As polling day approaches, The Adviser asked members of the broking industry which political party they believe would most benefit the broking industry if elected.
When asked which political party has brokers’ interests at heart, industry leaders pointed to the Coalition, explaining that the opposing major party has been less consistent in its messaging around the future of broker remuneration.
As Anthony Landahl, managing director at Equilibria Finance, said: “Treasurer Josh Frydenberg came out on the day the [royal commission final report] was released and rejected one of the recommendations around the removal of upfront commissions, and within about a month, he came out and strongly advocated for the maintenance of trail and for trail to be reviewed in three years.
“Additionally, Prime Minister Scott Morrison came out and talked about the benefits of the broking industry to competition and choice. Whereas the Labor Party has been a lot less forthright and more wishy-washy in their response.”
He concluded: “I think the Coalition government will most benefit the broking industry, as [it] has a better understanding of the small business environment and the value the broking industry offers to clients.”
Bianca Patterson, director at Calculated Lending, presented a similar view, pointing out that she had attended a meeting with Labor Party leader Bill Shorten. Despite Mr Shorten acknowledging that brokers were never the target of the royal commission, the party has “[held] firm on [its] remuneration position, preferring to use our industry as a political football than to admit they accepted the 76 recommendations too hastily.”
“The Liberal Party, on the other hand, has shown a genuine interest in our industry, taking time to understand the unintended consequences of making drastic changes to a remuneration model without proper industry consultation,” Ms Patterson said.
“A government that is willing to work with an industry to review and implement change is far more beneficial than one who intends to use a sledgehammer to crack a nut.”
Meanwhile, the COO of HashChing, Siobhan Hayden, noted that “on face value”, it seems that if the Coalition was re-elected, there would be “more stability” in the broker remuneration model.
While both major political parties were firm in their initial statements that they would be implementing commissioner Kenneth Hayne’s recommendations – which included abolishing lender-paid broker commissions – they backtracked shortly after.
Following widespread campaigning and lobbying by the broking industry, the Liberal Party announced that, if re-elected, it would look at reviewing the impacts of removing trail in three years’ time rather than abolishing it next year as originally announced, while the Labor Party proposed that lenders instead pay brokers a standardised upfront commission as a proportion of the loan amount. It suggested that commissions be capped at a fixed rate of 1.1 per cent.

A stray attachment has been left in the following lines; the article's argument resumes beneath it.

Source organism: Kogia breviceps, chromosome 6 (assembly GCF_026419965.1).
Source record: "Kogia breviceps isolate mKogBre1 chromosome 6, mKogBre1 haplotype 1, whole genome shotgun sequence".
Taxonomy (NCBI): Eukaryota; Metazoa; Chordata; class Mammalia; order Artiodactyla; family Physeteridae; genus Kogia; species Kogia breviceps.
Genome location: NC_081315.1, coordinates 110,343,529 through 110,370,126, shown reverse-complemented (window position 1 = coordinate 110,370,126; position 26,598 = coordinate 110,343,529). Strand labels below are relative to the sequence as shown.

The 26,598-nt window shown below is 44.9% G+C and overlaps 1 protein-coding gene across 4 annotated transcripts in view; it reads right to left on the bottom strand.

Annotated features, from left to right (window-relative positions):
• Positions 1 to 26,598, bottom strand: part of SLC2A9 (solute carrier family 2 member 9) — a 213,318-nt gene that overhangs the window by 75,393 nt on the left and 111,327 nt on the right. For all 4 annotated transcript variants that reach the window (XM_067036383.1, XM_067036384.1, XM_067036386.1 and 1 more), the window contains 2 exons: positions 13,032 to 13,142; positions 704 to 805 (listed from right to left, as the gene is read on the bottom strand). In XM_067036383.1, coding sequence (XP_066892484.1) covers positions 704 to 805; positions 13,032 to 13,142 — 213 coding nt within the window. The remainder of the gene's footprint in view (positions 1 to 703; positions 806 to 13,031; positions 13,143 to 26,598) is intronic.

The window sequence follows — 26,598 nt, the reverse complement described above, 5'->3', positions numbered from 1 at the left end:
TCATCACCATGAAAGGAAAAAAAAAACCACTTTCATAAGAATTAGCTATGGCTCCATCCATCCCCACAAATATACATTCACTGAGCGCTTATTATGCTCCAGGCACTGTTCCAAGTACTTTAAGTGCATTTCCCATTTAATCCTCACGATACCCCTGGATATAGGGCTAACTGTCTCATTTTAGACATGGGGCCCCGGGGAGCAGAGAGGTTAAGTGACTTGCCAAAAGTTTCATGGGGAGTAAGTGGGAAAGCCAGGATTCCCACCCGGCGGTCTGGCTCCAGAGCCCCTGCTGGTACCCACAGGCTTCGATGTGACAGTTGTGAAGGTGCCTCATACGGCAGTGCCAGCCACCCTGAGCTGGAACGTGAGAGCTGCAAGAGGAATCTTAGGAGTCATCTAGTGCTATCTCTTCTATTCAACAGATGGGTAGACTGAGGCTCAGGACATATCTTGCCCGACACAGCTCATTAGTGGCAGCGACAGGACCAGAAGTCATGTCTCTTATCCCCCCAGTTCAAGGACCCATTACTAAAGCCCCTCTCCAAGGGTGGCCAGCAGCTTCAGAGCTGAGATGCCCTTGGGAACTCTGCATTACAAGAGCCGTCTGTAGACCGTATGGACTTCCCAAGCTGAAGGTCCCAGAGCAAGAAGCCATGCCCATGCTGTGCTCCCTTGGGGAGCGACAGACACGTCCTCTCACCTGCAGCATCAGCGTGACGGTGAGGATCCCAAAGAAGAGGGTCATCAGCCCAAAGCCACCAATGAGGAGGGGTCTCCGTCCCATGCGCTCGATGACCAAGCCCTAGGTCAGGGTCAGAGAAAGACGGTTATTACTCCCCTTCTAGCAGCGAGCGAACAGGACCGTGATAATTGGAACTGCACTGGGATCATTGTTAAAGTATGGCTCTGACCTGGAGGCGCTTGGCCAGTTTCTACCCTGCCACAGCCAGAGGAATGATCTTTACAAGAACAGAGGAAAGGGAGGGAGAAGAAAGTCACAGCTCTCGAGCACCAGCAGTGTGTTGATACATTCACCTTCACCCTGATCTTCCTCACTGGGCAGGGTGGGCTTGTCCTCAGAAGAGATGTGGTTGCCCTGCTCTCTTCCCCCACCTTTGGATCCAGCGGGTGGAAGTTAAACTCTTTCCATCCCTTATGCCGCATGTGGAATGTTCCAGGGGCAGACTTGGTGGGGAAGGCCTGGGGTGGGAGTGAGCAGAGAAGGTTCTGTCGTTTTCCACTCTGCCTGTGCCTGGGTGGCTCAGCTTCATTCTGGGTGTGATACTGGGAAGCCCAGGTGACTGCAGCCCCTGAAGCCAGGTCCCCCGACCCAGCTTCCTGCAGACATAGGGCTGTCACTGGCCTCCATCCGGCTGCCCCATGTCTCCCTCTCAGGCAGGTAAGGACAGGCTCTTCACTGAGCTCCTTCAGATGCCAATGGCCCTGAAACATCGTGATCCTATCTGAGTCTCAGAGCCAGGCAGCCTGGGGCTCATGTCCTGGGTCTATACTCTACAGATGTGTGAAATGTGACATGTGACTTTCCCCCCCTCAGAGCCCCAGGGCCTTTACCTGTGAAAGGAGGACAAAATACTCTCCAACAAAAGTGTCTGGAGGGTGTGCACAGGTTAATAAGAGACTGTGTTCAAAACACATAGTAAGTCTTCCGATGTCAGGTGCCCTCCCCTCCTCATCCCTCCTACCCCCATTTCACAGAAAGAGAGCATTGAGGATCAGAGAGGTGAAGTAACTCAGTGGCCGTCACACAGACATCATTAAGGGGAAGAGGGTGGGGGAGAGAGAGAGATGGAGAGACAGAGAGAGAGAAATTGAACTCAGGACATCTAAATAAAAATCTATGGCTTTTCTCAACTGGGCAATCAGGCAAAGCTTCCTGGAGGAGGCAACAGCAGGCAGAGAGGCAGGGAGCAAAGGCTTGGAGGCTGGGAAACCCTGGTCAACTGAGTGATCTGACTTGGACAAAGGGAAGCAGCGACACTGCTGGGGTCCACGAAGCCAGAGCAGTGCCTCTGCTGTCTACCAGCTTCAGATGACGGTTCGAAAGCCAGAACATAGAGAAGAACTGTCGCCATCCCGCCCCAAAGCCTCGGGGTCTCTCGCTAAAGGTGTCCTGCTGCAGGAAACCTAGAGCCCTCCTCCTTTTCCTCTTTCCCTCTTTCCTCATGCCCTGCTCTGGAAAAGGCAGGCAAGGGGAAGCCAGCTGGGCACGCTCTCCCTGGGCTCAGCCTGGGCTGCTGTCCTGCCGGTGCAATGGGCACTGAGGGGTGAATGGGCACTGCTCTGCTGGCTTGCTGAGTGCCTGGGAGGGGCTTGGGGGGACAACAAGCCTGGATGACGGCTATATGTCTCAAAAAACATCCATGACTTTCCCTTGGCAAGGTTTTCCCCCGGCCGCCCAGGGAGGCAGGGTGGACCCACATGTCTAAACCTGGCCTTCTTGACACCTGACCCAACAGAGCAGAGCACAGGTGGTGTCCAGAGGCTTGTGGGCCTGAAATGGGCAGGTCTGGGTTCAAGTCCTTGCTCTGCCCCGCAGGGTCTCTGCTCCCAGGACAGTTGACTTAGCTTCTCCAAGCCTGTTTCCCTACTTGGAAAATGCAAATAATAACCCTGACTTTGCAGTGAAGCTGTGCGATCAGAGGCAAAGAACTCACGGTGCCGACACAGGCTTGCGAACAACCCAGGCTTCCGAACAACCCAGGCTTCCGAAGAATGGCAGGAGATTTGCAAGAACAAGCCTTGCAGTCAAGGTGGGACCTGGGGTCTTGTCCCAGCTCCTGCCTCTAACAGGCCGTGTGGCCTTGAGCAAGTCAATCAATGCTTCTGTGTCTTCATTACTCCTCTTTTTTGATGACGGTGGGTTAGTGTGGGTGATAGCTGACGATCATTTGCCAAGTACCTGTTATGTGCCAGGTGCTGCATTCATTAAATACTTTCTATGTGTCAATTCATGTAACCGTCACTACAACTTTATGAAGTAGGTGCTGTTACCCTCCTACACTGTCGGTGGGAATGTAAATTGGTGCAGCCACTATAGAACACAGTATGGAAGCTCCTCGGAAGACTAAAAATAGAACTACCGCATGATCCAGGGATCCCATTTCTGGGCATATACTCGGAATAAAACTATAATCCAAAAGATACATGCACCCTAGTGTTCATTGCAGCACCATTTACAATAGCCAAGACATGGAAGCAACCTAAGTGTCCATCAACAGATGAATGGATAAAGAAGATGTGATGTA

Ms Hayden commended the lobbying efforts of the broking industry, saying that the royal commission’s final recommendations were “so bad to our industry that we mobilised, and we were quick to engage with MPs”.
“When commissioner Kenneth Hayne was looking at unravelling what he viewed as conflicted remuneration, the challenge with any change is [whether] you [are] moving to something better.
“Sometimes it’s easy to say, ‘Well, that’s not ideal, but we’ll move to X’, without actually considering the impact of the change,” the HashChing COO said.
Graeme Holm, director at Infinity Group, was more sceptical and reluctant to pick a party, but said that he was prepared to “passionately support the party that actually invests in getting the right people at a ground level to understand the loan process and who invests in improving the process, not destroying it, as that’s going to deliver a better outcome for the consumer”.
“Get an MP, an analyst or an ivory tower decision-maker to sit in our businesses for a week to understand what we do and what we deliver for our customers, and only then can they make a judgement on whether we’re acting in the customer’s best interests,” he said.
“I’m a big believer that we’re here for the customer, and if we do the right thing by the customer, they will be here long term and so will we.”
Mr Holm continued: “If we start batting on about which [party’s] got the better argument to win votes, rather than which side actually has the consumers’ interests at heart, nobody wins.”